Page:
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Child-Maltreatment-Research-L (CMRL) List Serve

Database of Past CMRL Messages

Welcome to the database of past Child-Maltreatment-Research-L (CMRL) list serve messages. The table below contains all past CMRL messages (text only, no attachments) from Nov. 20, 1996 - March 6, 2018 and is updated quarterly.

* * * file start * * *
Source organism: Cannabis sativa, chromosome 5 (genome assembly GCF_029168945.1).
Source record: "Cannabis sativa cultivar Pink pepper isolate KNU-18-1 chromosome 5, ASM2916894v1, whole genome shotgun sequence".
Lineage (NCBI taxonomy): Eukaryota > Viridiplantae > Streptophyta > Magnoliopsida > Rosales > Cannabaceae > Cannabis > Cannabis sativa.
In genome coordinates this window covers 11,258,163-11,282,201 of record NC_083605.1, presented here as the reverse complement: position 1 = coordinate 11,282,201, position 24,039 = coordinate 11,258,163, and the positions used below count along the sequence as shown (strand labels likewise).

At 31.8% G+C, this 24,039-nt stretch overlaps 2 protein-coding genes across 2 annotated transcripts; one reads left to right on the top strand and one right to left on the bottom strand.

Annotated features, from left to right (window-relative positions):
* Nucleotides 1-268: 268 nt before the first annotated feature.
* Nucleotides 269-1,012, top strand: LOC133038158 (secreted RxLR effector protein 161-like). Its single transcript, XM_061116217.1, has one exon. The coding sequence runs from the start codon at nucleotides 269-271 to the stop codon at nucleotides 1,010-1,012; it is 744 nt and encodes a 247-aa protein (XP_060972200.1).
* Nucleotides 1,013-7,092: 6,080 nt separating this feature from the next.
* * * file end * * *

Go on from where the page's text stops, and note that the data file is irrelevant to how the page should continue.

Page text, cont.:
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Message ID: 8301
Date: 2009-11-11

Author:Brodowski, Melissa (ACF)

Subject:FYI: Home Visiting Evidence of Effectiveness (HomeVEE) Call for Studies